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Researchers use AM to embed hidden information

Texas A&M University researchers have developed a method of imprinting a hidden magnetic tag within manufactured hardware, in an attempt to combat the counterfeit goods industry

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Texas A&M University researchers have developed a method of imprinting a hidden magnetic tag, encoded with authentication information, within manufactured hardware during the part fabrication process – a potential solution to the manufacturing and defense industries’ high-priority concern over counterfeited good and components. The process holds the potential to expose counterfeit goods more easily by replacing physical tags – such as barcodes or quick response (QR) codes – with these hidden magnetic tags, which serve as permanent and unique identifiers.

The project, titled “Embedded Information in Additively Manufactured Metals via Composition Gradients for Anti-Counterfeiting and Supply Chain Traceability,” is a faculty partner project supported by the SecureAmerica Institute. It includes researchers from the Department of Materials Science and Engineering and the J. Mike Walker ’66 Department of Mechanical Engineering at Texas A&M. The team recently published the research in the journal Additive Manufacturing.

The faculty investigators on the project include Ibrahim Karaman, Chevron Professor I and department head of the materials science and engineering department; Raymundo Arroyave, professor of materials science and engineering and Segers Family Dean’s Excellence Professor; and Richard Malak, associate professor of mechanical engineering and Gulf Oil/Thomas A. Dietz Career Development Professor. In addition to the faculty, Daniel Salas Mula, a researcher with the Texas A&M Engineering Experiment Station, and doctoral student Deniz Ebeperi – both members of Karaman’s research group – have worked on the project. The team has also collaborated with Jitesh Panchal, a professor of mechanical engineering at Purdue University.

According to the article posted by Texas A&M University, ensuring security and reliable authentication in manufacturing is a critical national concern, with the US investing billions of dollars in manufacturing. Without such a method readily available, it can be nearly impossible to differentiate an authentic part or component from its counterfeit copy.

Texas A&M University researchers use AM to embed hidden information, in an attempt to combat the counterfeit goods industry.
The team’s custom three-axis magnetic sensor. Source: Texas A&M Engineering.

“The issue is that when I come up with an idea, device, or part, it is very easy for others to copy and even fabricate it much more cheaply – though maybe at a lower quality,” said Ibrahim Karaman. “Sometimes they even put the same brand name, so how do you make sure that item isn’t yours? [The embedded magnetic tag] gives us an opportunity and a new tool to make sure that we can protect our defense and manufacturing industries.”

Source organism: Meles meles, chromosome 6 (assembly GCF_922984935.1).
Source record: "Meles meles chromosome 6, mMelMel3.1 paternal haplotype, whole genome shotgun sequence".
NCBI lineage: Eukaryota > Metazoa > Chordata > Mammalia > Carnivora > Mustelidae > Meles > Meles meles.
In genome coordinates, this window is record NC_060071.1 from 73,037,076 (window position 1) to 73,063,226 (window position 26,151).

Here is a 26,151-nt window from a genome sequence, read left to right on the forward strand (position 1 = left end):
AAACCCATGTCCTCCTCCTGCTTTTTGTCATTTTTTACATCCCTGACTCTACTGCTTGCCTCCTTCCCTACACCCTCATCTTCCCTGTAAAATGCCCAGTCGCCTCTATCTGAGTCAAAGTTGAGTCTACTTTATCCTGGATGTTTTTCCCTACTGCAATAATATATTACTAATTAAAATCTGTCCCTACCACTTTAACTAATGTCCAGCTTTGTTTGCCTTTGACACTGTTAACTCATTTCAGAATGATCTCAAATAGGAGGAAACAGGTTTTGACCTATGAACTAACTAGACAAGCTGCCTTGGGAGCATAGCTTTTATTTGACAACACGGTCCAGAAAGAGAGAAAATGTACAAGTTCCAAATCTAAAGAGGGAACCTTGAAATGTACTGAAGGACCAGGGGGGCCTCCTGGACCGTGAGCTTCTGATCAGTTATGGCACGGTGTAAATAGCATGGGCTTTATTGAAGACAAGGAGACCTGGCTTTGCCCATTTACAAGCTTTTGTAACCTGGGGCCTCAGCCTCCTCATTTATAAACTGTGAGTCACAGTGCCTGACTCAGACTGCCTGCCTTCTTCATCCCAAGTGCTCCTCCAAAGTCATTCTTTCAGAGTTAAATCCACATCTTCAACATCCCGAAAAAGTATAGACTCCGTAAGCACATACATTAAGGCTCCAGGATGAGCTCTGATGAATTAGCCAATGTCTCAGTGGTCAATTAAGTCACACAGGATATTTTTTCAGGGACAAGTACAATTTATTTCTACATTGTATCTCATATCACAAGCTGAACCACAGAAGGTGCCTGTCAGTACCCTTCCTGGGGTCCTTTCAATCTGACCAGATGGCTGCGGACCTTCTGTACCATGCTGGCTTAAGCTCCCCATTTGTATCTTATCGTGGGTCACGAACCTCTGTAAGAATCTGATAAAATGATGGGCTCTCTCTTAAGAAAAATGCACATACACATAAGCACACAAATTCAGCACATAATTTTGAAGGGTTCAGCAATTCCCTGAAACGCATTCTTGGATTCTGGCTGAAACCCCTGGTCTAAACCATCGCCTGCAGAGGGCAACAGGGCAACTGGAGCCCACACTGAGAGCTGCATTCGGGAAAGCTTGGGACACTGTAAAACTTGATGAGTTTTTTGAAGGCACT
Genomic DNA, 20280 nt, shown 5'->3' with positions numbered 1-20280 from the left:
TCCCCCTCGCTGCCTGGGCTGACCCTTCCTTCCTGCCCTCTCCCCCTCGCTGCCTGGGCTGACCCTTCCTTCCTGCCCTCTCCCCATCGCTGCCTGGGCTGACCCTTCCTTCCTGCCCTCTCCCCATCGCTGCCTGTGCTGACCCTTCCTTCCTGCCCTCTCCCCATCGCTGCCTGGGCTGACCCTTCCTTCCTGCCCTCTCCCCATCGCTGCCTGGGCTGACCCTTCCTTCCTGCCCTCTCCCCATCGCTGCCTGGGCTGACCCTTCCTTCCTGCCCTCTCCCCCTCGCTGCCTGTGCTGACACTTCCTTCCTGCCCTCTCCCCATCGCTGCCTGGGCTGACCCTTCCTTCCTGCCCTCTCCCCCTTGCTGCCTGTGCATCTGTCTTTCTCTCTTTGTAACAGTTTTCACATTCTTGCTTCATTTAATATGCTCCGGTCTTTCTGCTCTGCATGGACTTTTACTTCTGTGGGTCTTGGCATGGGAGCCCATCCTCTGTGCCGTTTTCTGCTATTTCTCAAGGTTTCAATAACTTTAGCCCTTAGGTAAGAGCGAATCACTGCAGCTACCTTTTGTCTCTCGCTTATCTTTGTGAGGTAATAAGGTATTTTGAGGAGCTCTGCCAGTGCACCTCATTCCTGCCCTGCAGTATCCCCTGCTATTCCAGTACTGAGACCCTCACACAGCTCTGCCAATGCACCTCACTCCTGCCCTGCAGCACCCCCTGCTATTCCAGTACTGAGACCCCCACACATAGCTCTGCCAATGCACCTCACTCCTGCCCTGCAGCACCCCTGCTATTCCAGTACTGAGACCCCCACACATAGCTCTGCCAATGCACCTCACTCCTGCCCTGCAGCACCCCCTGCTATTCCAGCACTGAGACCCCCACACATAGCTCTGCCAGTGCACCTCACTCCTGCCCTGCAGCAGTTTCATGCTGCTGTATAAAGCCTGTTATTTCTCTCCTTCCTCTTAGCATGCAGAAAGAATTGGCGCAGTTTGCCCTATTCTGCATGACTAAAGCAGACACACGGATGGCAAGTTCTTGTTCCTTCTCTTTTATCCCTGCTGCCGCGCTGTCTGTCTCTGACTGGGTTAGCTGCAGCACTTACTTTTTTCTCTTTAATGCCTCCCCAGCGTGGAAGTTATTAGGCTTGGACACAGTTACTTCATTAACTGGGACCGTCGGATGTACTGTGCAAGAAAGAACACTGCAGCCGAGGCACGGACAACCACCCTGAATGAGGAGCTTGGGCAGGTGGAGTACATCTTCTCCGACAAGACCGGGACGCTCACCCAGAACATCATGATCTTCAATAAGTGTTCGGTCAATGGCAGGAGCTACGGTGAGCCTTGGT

The team is implementing metal additive manufacturing techniques to accomplish its goal of successfully embedding readable magnetic tags into metal parts without compromising on performance or longevity. The researchers used 3D printing to embed these magnetic tags below the surface into non-magnetic steel hardware.

Other applications for this method include traceability, quality control, and more – largely depending on the industry in which it is used.

Once embedded into a non-magnetic item, the magnetic tag is readable using a magnetic sensor device – such as a smartphone – by scanning near the correct location on the product and allowing the designated information to be accessed by the user.

While other methods exist for imprinting information, they primarily require sophisticated and costly equipment that introduces a barrier to real-world implementation.

“Different approaches have been used to try to locally change the properties of the metals during the manufacturing process to be able to codify information within the part,” said Salas Mula. “This is the first time that magnetic properties of the material are being used in this way to introduce information within a non-magnetic part, specifically for the 3D printing of metals.”

Deniz Ebeperi said that to map the magnetic reading of the part, the team created a custom three-axis magnetic sensor capable of mapping the surface and revealing the regions where the embedded magnetic tag was accessible. While the system is more secure than a physical tag or code located on the exterior of an item, the team is still working to improve the complexity of the method’s security.

According to Ibrahim Karaman, the next steps include developing a more secure method of reading the information – possibly through the implementation of a physical “dual-authentication” requiring the user to apply a specific treatment or stimulus to unlock access to the magnetic tag.

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